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Money for Housing

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To the editors:

While I appreciated the opportunity to speak with reporter Ben Joravsky concerning his feature in Neighborhood News ("Give us shelter: activists press city with a billion-dollar housing initiative," September 3), I believe that the resulting story may have left some misimpressions in the minds of your readers.

In my judgment the dedication of resources in the magnitude of $200 million annually to housing programs would have to come at the expense of other city programs or our taxpayers. However, it is not only possible, but more than probable, that the city will have incremental dollars for housing in future years. This money will be raised by accessing new sources of housing dollars (including federal funds and many of the mechanisms suggested by the proponents of the "housing/jobs" ordinance), and by demonstrating our ability to employ the funds which are awarded to us expeditiously and wisely.

The Department of Housing's inability to employ $23,000,000 of federal HOME Investment Partnership Program funds allocated to the city in 1992 was not, as Mr. Joravsky states, because we "couldn't process the forms in time." In point of fact, all of our forms were processed. However, despite streamlining initiatives, training programs, and a substantial increase in staff dedicated to underwriting loans to developers of affordable housing--which led to a threefold increase in the number of dollars committed in 1992--we haven't yet found a way to process applications which aren't in a state of readiness to be processed. Fortunately, HOME regulations allow 24 months for dollars to be committed; all of the unused 1992 HOME funds were able to be used this year, when applications were sufficiently complete that financing could be approved.

Last year the city did provide financing for the creation or preservation of over 8,000 units of affordable housing. Fewer than 100 (not several hundred) of these units were part of our New Homes for Chicago program, a middle-income initiative which receives only modest funding (less than $1,000,000 in the current budget year), and relies heavily on private-sector participation.

I'm not sure what Mr. Hunt is referring to when he claims the department is looking for the best return on our investment, but the best return I can hope for is that we use our funds in a manner which stimulates the development of as many units of housing, affordable to residents across the entire income spectrum of those who require financial subsidies, as we possibly can. If I were expected to operate this department to make money and not for social purposes, I would have been fired a year ago.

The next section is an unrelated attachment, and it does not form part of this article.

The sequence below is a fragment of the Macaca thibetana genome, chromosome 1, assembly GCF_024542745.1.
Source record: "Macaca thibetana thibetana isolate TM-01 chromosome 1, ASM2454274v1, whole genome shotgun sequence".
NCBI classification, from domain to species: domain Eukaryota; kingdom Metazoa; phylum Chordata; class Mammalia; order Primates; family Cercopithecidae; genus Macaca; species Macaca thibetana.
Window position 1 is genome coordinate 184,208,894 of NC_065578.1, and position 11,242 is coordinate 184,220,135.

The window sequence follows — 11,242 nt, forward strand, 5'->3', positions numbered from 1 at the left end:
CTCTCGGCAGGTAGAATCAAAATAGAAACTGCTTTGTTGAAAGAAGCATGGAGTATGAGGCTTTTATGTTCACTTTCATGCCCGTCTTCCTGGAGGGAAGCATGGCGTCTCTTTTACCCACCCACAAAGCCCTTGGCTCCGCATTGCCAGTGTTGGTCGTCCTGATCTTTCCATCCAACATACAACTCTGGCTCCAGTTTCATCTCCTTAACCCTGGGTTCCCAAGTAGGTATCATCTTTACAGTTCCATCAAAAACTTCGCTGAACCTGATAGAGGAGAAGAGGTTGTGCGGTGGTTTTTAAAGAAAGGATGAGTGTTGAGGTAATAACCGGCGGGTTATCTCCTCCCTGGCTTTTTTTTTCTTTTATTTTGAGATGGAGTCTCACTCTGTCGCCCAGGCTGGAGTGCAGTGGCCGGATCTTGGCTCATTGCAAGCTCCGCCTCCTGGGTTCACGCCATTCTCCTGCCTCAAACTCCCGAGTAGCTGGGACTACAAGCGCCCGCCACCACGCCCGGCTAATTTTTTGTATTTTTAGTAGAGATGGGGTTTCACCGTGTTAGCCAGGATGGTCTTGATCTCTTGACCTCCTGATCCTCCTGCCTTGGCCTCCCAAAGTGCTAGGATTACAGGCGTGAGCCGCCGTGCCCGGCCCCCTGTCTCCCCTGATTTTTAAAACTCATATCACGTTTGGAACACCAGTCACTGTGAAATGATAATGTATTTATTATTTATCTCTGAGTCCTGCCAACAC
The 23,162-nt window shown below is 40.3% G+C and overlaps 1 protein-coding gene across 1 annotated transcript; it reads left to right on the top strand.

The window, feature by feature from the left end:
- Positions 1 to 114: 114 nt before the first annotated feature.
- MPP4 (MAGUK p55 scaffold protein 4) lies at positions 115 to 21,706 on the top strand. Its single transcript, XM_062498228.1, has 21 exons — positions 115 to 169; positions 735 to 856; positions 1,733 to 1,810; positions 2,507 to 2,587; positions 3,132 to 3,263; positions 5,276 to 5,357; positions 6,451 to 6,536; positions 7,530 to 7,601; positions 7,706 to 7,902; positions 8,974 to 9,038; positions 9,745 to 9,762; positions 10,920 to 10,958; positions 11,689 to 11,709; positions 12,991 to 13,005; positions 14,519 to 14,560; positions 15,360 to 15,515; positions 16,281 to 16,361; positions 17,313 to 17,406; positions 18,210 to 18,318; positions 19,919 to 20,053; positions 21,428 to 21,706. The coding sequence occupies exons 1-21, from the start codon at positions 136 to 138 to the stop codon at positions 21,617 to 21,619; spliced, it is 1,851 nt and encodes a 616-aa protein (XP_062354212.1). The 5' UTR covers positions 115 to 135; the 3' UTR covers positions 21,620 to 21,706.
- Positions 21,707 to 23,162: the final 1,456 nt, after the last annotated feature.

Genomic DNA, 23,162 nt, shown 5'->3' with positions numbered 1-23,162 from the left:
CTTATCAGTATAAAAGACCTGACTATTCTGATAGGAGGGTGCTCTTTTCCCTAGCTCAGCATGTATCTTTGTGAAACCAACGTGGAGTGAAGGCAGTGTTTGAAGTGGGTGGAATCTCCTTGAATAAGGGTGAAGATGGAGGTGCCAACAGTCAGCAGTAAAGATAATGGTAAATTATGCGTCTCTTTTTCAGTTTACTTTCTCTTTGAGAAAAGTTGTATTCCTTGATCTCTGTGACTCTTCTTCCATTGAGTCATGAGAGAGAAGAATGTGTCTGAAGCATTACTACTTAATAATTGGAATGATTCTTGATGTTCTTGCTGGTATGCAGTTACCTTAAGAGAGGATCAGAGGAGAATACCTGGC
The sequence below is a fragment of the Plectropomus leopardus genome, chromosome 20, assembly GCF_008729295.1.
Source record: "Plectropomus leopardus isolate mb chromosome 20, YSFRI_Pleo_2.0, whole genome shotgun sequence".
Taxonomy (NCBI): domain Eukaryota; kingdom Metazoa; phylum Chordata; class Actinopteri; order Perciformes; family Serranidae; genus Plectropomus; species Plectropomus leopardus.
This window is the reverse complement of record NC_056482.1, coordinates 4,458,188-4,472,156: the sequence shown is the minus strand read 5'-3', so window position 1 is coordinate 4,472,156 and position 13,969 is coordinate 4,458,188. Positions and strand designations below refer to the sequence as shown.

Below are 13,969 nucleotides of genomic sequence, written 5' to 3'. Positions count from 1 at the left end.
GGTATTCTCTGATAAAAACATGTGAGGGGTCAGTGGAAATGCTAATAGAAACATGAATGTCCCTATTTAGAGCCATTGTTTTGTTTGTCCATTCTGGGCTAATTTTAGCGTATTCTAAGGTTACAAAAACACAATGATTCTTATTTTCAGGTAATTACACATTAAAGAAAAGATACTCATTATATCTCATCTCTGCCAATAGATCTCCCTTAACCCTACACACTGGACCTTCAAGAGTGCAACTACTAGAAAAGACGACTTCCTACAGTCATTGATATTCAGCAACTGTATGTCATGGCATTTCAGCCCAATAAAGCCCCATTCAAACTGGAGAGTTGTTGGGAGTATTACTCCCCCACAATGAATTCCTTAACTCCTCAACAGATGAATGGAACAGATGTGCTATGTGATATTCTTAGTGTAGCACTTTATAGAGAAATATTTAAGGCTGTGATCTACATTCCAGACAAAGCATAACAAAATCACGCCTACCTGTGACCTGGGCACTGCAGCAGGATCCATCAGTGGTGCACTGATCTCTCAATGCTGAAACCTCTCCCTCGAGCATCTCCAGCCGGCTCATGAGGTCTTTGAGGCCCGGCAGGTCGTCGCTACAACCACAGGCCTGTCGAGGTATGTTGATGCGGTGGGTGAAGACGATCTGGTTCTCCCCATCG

The Chicago Rehab Network has yet to approach me seeking support for their ordinance, although Mr. Hunt and I did once discuss its pros and cons. For months I've expressed a willingness to continue this discussion; other members of the administration have now done the same. It's difficult to compromise with those who are reluctant to talk.

Marina Carrott

Commissioner

Department of Housing

Ben Joravsky replies:

Carrott says the Housing Department failed to spend $23 million in federal housing funds last year because "we haven't yet found a way to process applications which aren't in a state of readiness to be processed." In fact, about $60 million in unprocessed applications sat around her department for the better part of the year, according to Housing Department records. Five different not-for-profit housing groups say the city failed to act on their applications in any way--not even to say that they were improperly filed. David Hunt, executive director of the Chicago Rehab Network, blames the delays on staff turnover in the Housing Department.

Carrott says the city provided funding for the creation or preservation of more than 8,000 units of affordable housing. That figure includes 3,300 units that were outfitted with storm doors and windows and roughly 1,000 units in which handrails or ramps were installed, according to Housing Department statistics. While these improvements are commendable, they don't add to the total number of units created or preserved.

Carrott says I inflated the number of units involved in the New Homes program. I used the number I got from my interview with her. If I misheard her, I apologize.

Finally, Carrott says that the Rehab Network has yet to approach her, but Hunt says that on several occasions she has rejected his offers for a meeting. "We've sought her support for months," says Hunt, "but she refuses to meet with any group that includes me." Alderman Arenda Troutman, vice chairman of the City Council's Housing Committee, agrees: "David's right. A few weeks ago I tried to set up a meeting, and Carrott told me she would meet with me but she wouldn't attend any meeting with David."

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